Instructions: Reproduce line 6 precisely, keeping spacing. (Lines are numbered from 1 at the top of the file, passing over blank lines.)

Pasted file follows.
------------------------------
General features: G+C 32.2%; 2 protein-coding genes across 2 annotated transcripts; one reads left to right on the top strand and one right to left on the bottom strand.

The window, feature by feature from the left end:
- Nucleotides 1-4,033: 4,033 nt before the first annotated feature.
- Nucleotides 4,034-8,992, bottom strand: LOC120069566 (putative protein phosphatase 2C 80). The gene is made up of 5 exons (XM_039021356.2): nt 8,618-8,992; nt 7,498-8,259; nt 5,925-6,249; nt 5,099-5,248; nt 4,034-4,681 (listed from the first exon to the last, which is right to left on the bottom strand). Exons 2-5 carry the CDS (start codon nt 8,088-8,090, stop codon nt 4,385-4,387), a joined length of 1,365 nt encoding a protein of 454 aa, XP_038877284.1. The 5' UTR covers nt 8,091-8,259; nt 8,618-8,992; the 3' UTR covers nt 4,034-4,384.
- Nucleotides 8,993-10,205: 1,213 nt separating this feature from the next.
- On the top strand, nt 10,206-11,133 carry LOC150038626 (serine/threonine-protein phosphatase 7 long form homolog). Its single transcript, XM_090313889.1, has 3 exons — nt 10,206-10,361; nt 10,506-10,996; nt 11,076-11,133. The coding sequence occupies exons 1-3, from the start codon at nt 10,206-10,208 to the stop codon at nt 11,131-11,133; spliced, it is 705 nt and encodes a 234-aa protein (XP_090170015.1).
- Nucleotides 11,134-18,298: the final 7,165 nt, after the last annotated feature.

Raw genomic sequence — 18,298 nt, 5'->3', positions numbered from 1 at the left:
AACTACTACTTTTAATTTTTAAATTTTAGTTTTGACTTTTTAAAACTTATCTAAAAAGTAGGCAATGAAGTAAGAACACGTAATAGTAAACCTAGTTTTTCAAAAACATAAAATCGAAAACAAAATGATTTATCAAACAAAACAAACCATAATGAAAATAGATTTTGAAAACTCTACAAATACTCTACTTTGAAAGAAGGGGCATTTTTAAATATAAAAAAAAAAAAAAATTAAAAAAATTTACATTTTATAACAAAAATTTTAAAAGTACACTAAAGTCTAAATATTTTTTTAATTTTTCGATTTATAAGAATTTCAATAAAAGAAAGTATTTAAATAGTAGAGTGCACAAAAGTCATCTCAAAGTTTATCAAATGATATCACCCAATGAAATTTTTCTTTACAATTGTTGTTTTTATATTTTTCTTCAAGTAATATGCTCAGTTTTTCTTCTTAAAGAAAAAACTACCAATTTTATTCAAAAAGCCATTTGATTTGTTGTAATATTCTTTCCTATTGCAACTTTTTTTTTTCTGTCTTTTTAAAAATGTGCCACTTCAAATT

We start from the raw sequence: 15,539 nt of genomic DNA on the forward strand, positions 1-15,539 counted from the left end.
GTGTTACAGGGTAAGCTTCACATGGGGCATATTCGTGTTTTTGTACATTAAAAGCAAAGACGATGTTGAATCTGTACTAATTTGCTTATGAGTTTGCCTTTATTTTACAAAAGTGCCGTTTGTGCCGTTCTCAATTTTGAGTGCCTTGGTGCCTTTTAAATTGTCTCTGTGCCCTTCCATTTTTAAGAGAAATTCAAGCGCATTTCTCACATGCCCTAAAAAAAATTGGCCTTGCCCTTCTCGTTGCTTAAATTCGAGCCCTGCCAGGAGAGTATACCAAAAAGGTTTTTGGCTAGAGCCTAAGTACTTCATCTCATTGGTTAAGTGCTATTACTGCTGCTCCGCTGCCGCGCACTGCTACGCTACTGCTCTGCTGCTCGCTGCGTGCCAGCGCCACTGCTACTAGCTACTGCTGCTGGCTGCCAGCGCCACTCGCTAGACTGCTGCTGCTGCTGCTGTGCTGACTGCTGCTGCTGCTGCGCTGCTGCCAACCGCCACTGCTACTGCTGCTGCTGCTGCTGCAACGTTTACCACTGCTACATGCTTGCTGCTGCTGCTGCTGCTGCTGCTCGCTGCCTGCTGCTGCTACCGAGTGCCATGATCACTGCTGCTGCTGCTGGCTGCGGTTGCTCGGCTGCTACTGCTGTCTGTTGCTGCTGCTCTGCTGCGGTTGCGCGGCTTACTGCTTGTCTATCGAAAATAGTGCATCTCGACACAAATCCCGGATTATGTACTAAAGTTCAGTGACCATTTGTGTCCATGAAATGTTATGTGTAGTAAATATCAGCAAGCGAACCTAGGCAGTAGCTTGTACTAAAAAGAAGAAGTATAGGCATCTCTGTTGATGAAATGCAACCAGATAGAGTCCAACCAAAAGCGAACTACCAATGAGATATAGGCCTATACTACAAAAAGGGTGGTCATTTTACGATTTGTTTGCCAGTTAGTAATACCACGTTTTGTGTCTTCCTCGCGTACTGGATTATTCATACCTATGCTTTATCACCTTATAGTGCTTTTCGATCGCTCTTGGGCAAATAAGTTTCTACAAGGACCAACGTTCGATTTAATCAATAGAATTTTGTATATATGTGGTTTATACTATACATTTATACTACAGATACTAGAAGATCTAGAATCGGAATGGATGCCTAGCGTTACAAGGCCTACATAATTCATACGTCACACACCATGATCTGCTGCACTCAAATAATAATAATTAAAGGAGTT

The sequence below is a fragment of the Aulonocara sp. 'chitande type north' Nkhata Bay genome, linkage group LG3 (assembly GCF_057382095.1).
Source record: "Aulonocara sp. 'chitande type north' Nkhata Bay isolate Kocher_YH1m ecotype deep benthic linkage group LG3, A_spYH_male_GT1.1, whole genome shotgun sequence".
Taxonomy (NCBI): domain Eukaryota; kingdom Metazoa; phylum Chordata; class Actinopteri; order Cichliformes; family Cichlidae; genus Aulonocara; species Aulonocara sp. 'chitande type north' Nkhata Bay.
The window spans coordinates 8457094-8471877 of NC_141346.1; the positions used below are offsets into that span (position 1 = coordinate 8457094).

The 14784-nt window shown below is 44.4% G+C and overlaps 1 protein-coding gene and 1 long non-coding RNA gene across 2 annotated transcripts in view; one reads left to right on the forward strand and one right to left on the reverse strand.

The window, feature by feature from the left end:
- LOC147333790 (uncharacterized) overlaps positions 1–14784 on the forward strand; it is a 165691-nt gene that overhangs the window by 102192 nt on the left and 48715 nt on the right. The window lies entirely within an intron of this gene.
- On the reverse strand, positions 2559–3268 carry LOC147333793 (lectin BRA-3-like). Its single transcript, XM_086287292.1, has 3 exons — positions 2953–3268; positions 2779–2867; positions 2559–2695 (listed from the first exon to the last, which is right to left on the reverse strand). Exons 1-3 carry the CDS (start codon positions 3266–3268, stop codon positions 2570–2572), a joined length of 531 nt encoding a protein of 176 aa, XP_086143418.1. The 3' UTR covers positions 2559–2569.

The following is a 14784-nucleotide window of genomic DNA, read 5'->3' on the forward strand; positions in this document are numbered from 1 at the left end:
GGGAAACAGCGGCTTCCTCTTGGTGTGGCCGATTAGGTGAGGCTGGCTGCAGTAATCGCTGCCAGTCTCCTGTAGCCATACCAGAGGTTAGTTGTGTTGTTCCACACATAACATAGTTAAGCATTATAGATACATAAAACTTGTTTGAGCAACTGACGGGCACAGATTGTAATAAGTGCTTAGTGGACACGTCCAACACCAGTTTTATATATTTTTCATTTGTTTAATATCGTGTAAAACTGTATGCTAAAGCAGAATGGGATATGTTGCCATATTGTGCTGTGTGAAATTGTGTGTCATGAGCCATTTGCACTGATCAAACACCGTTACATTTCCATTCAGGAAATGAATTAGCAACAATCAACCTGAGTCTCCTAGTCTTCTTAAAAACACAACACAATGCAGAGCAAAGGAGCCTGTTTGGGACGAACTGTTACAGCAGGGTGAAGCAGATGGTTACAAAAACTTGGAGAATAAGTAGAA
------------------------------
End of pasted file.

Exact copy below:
- On the top strand, nt 10,206-11,133 carry LOC150038626 (serine/threonine-protein phosphatase 7 long form homolog). Its single transcript, XM_090313889.1, has 3 exons — nt 10,206-10,361; nt 10,506-10,996; nt 11,076-11,133. The coding sequence occupies exons 1-3, from the start codon at nt 10,206-10,208 to the stop codon at nt 11,131-11,133; spliced, it is 705 nt and encodes a 234-aa protein (XP_090170015.1).